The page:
Ready to Play Ball in Business?

There are many similarities between the traits that successful sports coaches possess and what it takes to be a great manager. At a macro level capable sports coaches know how to make their team work in harmony and, one of the defining qualities of a good manager is their ability to help guide people so they can reach their full potential.

Looking at the micro level what traits do sucessful sports coaches have that could be applyed to leadership in a business environment?

Coaches encourage the ball to be passed

One person playing a team sport isn't soley responsible for winning the game, therefore great coaches will always encourage and foster the team to work together. In an organisational context this means good leaders must learn to delegate and empower.

In sports, the context may be easier, because it is usually a little more obvious when the ball needs to be passed. At work this can be more difficult, which is why so many organisations have all sorts of frameworks in place.

There’s situational leadership, which talks about when you need to be directive and when you need to be supportive of your team, rules for prioritising your work, rules on what can be delegated and what can’t. We need to use all these frameworks to then decide when the ball needs to be passed.

Coaches appreciate diversity

This follows naturally from the lesson of passing the ball, in that the team benefits from a group of talents to pass the ball. The more diverse the team the more skills they will likely possess. Strong team composition is about more than just differing strengths though; it’s also personality types, backgrounds, age groups, gender and ethnicity.

Coaches motivate and build trust with their teams

Knowing how to motivate your people to perform at their best is an essential part of being a great coach. It requires not only understanding each team member’s personality, but building a foundation of trust. That way, they feel comfortable giving and receiving feedback. 

Effective feedback is based on empathy and a focus on a positive future. As a manager, it’s your job to help your team perform at their best. Sometimes, that requires you to give uncomfortable feedback – both uncomfortable for you to talk about and for your team member to hear. As you give feedback remember that this is to help your team improve. You may be surprised how a more positive frame can positively impact the individual receiving the feedback.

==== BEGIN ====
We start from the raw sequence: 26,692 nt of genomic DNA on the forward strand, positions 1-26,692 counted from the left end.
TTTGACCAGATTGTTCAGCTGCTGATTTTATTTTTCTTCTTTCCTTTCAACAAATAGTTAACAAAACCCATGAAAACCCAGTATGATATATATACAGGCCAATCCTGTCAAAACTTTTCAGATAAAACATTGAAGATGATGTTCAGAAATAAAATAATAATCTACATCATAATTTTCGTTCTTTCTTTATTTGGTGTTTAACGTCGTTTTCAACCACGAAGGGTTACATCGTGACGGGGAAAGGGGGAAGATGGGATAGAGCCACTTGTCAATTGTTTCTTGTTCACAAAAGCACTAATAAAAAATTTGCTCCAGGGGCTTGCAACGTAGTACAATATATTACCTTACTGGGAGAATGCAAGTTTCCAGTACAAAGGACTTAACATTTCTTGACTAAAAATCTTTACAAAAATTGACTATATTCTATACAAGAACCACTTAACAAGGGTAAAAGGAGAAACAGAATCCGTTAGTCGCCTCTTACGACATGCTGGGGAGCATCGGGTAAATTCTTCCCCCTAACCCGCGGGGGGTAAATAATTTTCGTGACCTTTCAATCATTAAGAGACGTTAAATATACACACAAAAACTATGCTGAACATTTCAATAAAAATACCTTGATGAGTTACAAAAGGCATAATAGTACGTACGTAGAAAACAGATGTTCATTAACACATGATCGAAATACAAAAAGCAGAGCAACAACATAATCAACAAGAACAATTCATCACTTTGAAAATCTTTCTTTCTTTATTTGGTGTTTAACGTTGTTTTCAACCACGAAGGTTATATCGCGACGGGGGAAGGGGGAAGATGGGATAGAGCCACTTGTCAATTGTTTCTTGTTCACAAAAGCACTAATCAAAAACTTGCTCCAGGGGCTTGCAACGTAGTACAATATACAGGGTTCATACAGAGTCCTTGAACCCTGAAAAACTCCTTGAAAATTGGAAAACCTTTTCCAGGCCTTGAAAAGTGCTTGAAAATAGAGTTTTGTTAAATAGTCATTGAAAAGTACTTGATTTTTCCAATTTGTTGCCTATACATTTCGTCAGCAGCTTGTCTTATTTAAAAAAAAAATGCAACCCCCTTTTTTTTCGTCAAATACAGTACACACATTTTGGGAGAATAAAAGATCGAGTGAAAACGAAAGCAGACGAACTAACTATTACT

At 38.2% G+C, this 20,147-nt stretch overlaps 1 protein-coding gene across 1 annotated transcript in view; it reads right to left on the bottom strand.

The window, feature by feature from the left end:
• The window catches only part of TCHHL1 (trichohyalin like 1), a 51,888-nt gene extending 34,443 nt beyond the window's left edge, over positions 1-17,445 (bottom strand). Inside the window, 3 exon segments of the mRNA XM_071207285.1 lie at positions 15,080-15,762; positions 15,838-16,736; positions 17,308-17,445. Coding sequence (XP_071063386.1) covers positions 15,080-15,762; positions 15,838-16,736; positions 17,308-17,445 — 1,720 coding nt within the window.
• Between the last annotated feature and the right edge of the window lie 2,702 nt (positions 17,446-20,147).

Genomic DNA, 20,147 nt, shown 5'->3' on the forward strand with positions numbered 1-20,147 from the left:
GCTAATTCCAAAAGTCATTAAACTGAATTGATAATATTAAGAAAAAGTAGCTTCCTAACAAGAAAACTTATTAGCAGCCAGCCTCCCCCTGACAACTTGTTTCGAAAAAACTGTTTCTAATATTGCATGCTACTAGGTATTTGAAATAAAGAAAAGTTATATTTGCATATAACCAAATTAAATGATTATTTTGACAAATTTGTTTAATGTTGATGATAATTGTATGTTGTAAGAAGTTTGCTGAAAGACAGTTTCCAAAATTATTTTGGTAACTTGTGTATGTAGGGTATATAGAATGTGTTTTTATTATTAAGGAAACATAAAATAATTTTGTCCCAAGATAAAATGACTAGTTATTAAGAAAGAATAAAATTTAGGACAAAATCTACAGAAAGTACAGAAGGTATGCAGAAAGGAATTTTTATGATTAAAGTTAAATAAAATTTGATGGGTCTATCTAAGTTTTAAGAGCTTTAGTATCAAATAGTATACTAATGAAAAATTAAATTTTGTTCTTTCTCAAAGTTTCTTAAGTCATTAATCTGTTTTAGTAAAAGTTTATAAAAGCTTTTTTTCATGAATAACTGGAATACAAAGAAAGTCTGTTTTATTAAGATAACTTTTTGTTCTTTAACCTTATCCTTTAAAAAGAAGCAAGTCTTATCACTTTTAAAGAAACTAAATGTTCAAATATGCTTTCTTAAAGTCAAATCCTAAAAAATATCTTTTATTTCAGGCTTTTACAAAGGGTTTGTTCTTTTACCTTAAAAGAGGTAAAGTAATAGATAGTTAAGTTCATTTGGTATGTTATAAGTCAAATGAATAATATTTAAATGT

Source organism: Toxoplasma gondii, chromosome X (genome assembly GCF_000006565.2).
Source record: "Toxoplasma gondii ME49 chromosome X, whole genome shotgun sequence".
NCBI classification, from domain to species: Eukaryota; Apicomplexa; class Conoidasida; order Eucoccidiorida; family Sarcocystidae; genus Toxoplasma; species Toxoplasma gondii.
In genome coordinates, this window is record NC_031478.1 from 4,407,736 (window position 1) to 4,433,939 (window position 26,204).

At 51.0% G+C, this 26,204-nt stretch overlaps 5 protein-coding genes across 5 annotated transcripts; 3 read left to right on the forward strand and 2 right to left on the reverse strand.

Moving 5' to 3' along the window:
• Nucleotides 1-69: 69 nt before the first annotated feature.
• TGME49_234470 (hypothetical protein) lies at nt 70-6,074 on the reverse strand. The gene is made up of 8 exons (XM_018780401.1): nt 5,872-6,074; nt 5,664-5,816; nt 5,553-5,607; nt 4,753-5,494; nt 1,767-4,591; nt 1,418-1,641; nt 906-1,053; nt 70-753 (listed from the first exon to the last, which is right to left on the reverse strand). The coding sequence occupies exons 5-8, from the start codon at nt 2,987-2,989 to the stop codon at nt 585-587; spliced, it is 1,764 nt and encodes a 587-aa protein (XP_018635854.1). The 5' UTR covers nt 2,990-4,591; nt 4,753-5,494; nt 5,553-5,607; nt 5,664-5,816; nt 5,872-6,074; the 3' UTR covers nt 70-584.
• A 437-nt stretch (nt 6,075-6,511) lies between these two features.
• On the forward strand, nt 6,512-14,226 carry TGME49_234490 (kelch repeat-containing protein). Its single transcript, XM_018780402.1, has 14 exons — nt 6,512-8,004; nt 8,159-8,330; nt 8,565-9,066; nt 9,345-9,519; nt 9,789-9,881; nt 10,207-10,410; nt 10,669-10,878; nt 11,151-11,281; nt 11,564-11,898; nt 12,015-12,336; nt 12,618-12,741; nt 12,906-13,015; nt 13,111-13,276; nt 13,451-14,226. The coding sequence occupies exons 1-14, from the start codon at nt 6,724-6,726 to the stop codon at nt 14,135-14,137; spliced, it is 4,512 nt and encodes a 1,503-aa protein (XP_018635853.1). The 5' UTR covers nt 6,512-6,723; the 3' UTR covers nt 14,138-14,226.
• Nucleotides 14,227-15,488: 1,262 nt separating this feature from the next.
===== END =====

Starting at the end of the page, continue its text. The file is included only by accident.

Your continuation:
Coaches ‘Maximise the effectiveness of meetings’

Successful coaches keep communications simple and meetings short. This is a valuable reminder that meetings shouldn't be longer than most people’s attention spans, trying to convey too much information in one go can often be a waste of time.

Coaches help people to think for themselves

It is commonplace for employers to invest in staff training and motivation schemes. How much better would it be if they focused on developing people’s attitudes and thinking so they solve more problems themselves and became more self-motivated? In essence, great coaches are not only coaching operationally they're coaching for changing behaviours.  

Coaches are empathetic

Top coaches bring out the best in their team by treating them as multidimensional persons. They understand that every individuals performance could be affected by their personal life, so they get to know each of their players on a personal level to adapt to their needs.

Coaches focus on the bigger picture

While getting to know the players on a personal level is their job, most notable coaches also focus on working out how to put each member’s quirks together to make a formidable team.

Coaches have shared goals with their team

Integral to team cohesion is a shared goal among all group members. While each team consists of individuals with different roles and interests, their individual goals must support the team goal and not supersede it. Teams will struggle when an individual places their needs above the rest.

Coaches step back and let their players shine

The greatest coaches understand that it’s their job to work behind the scenes to guide their teams, and then step back when it’s time for the big moment. Likewise, the best managers should inspire their team to be their best.

A successful coach will need to have excellent people management skills to make sure their team is in synch and that they reach their goals—whether it’s winning the season championship or an individual player having their highest score ever.

Coaches have good self-awareness

Having self-awareness and a clear definition of your core values allow coaches to impart advice that comes from the heart, and when words are genuine the team is more likely to hear them out.

Coaches keep their head in the game — not on the scoreboard

Business is like sports in the way you must score your goal of making a profit to stay in the match. But when everything becomes about winning, it all becomes a loser’s game. Playing just to win is a broken concept. Great coaches gauge their team’s performance not only on the scoreboard, but on their spirit—both on- and off-the field.

Key takeaway

Whenever a person scores — whether in sports or business — it’s always for the benefit of the team. For leaders who want to keep on growing it’s a good idea to take inspiration not only from the feats of high-performing athletes but also from the brains responsible for such efforts.

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